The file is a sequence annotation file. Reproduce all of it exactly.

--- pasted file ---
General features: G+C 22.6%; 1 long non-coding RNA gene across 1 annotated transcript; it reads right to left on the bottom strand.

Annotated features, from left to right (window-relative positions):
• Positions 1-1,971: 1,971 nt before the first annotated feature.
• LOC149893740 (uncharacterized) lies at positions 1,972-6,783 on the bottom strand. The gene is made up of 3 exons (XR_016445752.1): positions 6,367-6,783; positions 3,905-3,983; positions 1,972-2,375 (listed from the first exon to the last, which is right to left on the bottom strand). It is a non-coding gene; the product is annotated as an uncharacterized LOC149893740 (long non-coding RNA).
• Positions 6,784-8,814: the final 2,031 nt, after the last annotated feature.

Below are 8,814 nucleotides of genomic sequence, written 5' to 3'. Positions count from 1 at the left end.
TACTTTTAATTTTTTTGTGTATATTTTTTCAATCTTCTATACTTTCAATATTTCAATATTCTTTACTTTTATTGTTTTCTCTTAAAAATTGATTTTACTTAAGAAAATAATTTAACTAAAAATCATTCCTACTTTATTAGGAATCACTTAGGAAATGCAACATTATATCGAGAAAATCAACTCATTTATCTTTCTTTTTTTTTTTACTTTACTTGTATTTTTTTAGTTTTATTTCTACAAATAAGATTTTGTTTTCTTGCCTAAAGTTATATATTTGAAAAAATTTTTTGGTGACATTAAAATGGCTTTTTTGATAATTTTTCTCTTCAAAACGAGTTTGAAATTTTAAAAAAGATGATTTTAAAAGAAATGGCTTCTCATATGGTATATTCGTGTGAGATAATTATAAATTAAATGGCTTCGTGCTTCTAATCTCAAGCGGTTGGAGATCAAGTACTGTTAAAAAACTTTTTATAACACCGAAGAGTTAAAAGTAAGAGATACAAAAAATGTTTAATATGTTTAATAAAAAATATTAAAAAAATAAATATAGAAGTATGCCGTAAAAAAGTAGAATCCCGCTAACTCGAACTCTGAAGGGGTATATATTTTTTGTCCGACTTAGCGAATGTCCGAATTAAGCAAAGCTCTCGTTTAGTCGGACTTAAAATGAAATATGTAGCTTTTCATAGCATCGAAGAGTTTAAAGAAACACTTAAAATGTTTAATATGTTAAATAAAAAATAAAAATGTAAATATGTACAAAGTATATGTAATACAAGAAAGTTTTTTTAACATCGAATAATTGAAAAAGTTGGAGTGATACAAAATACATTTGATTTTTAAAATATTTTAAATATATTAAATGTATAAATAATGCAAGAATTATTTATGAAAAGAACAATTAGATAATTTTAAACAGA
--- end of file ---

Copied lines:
General features: G+C 22.6%; 1 long non-coding RNA gene across 1 annotated transcript; it reads right to left on the bottom strand.

Annotated features, from left to right (window-relative positions):
• Positions 1-1,971: 1,971 nt before the first annotated feature.
• LOC149893740 (uncharacterized) lies at positions 1,972-6,783 on the bottom strand. The gene is made up of 3 exons (XR_016445752.1): positions 6,367-6,783; positions 3,905-3,983; positions 1,972-2,375 (listed from the first exon to the last, which is right to left on the bottom strand). It is a non-coding gene; the product is annotated as an uncharacterized LOC149893740 (long non-coding RNA).
• Positions 6,784-8,814: the final 2,031 nt, after the last annotated feature.

Below are 8,814 nucleotides of genomic sequence, written 5' to 3'. Positions count from 1 at the left end.
TACTTTTAATTTTTTTGTGTATATTTTTTCAATCTTCTATACTTTCAATATTTCAATATTCTTTACTTTTATTGTTTTCTCTTAAAAATTGATTTTACTTAAGAAAATAATTTAACTAAAAATCATTCCTACTTTATTAGGAATCACTTAGGAAATGCAACATTATATCGAGAAAATCAACTCATTTATCTTTCTTTTTTTTTTTACTTTACTTGTATTTTTTTAGTTTTATTTCTACAAATAAGATTTTGTTTTCTTGCCTAAAGTTATATATTTGAAAAAATTTTTTGGTGACATTAAAATGGCTTTTTTGATAATTTTTCTCTTCAAAACGAGTTTGAAATTTTAAAAAAGATGATTTTAAAAGAAATGGCTTCTCATATGGTATATTCGTGTGAGATAATTATAAATTAAATGGCTTCGTGCTTCTAATCTCAAGCGGTTGGAGATCAAGTACTGTTAAAAAACTTTTTATAACACCGAAGAGTTAAAAGTAAGAGATACAAAAAATGTTTAATATGTTTAATAAAAAATATTAAAAAAATAAATATAGAAGTATGCCGTAAAAAAGTAGAATCCCGCTAACTCGAACTCTGAAGGGGTATATATTTTTTGTCCGACTTAGCGAATGTCCGAATTAAGCAAAGCTCTCGTTTAGTCGGACTTAAAATGAAATATGTAGCTTTTCATAGCATCGAAGAGTTTAAAGAAACACTTAAAATGTTTAATATGTTAAATAAAAAATAAAAATGTAAATATGTACAAAGTATATGTAATACAAGAAAGTTTTTTTAACATCGAATAATTGAAAAAGTTGGAGTGATACAAAATACATTTGATTTTTAAAATATTTTAAATATATTAAATGTATAAATAATGCAAGAATTATTTATGAAAAGAACAATTAGATAATTTTAAACAGA